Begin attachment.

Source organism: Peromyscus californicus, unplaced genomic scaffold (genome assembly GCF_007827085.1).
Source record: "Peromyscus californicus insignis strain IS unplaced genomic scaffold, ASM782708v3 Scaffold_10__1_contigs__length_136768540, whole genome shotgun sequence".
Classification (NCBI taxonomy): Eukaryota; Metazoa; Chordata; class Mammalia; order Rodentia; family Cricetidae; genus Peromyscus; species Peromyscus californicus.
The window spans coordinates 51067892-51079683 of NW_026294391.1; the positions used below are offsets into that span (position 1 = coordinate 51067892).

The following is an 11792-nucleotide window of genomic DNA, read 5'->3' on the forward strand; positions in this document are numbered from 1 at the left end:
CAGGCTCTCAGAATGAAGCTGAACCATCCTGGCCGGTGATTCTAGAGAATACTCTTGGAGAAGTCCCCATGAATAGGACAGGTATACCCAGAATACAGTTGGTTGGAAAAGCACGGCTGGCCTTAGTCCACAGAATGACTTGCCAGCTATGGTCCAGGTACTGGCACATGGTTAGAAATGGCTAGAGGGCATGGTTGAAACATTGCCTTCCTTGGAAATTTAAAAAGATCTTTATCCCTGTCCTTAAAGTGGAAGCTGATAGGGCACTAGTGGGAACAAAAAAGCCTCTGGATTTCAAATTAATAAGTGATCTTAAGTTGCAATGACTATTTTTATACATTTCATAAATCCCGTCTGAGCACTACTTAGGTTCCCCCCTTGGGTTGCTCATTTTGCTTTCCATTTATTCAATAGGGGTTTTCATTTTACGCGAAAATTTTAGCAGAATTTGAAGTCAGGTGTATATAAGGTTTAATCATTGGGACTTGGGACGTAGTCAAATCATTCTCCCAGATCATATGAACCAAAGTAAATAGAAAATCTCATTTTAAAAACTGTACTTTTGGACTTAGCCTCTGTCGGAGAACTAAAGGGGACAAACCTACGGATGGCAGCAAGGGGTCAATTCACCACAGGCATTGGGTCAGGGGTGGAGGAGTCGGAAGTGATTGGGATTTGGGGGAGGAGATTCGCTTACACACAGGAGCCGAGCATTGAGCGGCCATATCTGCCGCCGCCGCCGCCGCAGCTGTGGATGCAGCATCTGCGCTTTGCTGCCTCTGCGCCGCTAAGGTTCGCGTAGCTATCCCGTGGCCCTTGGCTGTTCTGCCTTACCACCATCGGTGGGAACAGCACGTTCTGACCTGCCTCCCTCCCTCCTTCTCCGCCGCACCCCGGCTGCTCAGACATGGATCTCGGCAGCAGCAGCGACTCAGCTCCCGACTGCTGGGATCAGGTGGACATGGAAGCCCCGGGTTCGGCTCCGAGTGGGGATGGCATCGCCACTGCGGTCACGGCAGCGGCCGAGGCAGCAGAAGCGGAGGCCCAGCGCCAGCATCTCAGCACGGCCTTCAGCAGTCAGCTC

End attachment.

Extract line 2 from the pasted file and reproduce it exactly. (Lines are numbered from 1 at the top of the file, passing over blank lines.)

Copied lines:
Source record: "Peromyscus californicus insignis strain IS unplaced genomic scaffold, ASM782708v3 Scaffold_10__1_contigs__length_136768540, whole genome shotgun sequence".